**Another in my WWWTF series (What in the world will I ever use this for?)**

**Math Concept**: Percentage Change

Percentage changes are a way to compare changes in numbers relative to the starting value. To calculate a percentage change you take the new value of the number (Ending Point) and subtract the starting value (Starting Point), then divide this difference by the starting point:

(Ending Point-Starting Point)/(Starting Point)

This will give the the change in decimal form. To express the change as a percent, just multiply the decimal form by 100.

For example, if a number increases from 50 to 52, we can calculate the percentage change as:

=(52-50)/50

=0.04

This is the decimal form. To put it in percentage form, multiply by 100:

percentage change = 0.04*100

=4%

So when the number increased from 50 to 52, the number increased by 4%.

What in the world will you ever use this for?

**Application**: Price Elasticity of Demand

If you are running your own business, it can be important to understand how sensitive your customers are to changes in the price of your product.

For example, we know that if you raise your price, you are going to lose some sales (people buy less when prices rise). But, the people who still buy your stuff at the new higher price are paying more. Now you are selling less but getting more money for each sale. Has the amount of money you made increased or decreased?

The answer is, it depends on how sensitive your customers are to the price change. If you raise your price and you don't lose many customers, you might increase the money you make. But if you raise your price and you lose a lot of customers, you might lose money.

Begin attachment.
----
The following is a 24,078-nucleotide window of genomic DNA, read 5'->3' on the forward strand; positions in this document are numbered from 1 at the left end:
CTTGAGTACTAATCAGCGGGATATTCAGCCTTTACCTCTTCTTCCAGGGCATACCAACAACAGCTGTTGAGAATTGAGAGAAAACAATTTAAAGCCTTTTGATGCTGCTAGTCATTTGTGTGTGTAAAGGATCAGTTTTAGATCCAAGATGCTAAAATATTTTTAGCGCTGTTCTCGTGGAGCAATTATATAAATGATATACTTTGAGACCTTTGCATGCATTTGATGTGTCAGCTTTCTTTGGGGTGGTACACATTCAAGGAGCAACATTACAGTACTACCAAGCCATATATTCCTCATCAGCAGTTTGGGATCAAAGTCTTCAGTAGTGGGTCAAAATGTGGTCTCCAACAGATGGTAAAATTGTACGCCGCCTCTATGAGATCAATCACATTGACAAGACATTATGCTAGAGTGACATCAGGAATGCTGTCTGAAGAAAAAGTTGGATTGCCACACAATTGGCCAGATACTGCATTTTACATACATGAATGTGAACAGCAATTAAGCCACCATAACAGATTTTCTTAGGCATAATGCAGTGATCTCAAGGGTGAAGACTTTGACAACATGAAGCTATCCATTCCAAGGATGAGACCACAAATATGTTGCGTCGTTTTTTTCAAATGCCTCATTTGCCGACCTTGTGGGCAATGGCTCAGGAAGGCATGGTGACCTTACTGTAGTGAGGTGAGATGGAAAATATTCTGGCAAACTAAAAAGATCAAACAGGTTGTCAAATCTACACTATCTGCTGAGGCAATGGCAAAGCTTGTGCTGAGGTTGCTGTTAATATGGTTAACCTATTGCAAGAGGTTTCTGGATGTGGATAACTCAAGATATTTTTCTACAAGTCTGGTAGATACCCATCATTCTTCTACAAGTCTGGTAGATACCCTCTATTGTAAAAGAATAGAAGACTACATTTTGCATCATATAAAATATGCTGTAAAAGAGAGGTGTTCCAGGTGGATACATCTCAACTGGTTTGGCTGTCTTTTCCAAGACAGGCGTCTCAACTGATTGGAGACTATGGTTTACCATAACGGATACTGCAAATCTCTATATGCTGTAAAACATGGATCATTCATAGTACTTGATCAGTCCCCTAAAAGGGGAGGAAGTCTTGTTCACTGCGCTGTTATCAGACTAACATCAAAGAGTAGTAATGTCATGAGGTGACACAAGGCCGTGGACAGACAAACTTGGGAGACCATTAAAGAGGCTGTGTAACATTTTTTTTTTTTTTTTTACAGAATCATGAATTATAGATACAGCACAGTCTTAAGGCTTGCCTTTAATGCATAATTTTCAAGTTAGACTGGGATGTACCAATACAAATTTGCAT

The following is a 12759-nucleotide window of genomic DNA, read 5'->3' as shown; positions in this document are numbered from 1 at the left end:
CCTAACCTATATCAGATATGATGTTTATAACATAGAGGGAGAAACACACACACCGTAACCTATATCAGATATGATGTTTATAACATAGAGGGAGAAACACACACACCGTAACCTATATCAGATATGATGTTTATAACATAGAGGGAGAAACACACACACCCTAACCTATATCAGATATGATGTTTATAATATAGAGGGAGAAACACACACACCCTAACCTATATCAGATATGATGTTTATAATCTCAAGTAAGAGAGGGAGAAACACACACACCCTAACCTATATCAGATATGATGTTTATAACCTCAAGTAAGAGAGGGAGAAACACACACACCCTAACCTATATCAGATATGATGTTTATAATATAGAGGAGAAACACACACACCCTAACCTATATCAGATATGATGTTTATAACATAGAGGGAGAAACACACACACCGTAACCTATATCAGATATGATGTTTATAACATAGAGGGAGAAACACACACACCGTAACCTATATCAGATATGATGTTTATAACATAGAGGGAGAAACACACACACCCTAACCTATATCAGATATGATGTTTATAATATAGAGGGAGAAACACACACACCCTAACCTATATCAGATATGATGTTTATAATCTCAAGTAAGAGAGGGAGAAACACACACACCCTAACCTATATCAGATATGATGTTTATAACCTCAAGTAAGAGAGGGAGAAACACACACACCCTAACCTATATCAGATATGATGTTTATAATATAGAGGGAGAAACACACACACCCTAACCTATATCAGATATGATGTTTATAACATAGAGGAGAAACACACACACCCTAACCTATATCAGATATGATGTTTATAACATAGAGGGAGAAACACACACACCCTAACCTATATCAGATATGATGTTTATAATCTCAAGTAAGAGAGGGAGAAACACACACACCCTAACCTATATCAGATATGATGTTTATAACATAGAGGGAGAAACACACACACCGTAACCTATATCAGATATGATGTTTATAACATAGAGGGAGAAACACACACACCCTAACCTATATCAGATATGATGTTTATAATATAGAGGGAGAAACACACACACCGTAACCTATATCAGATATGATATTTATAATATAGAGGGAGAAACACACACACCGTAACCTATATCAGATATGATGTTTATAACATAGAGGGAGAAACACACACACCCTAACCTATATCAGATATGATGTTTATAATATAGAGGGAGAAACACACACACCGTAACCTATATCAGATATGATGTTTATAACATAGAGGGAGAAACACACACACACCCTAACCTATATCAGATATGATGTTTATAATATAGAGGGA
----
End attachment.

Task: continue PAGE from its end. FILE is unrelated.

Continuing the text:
To understand how sensitive customers are to price changes, economists use a number known as the Elasticity of Demand. The Elasticity of Demand (E) is defined as:

E=(Percentage Change in Quantity)/(Percentage Change in Price)

To see how to calculate the Elasticity of Demand suppose last month, the price of your product was $10 and you sold 100 units. This month you raised your price to $11 and sold 90 units.

In this case, the percentage change in the price is ($11-$10)/($10). Doing the math, the percentage change in price is 0.10 (or a 10% increase).

Using similar calculations, the percentage change in quantity is (90-100)/100. Again doing the math, the percentage change in quantity is -0.10 (or a 10% decrease).

Using these percentage changes, the Elasticity of Demand is:

E=(Percentage Change in Quantity)/(Percentage Change in Price)

E=(-0.10)/(0.10)

E = -1

An economist would say that, in this case, the Elasticity of Demand is equal to negative one. The interpretation is that every time the price increases by 1%, the quantity demanded decreases by 1%.

Why are elasticities important? Knowing elasticities can help different decision makers make decisions about changing prices. For example, a local government might be considering increasing the tax on liquor, hoping to increase tax receipts for the local goverment. But if the Elasticity of Demand for alcohol is less than negative 1, increasing the tax on alcohol (raising the price) might end up decreasing the tax revenue.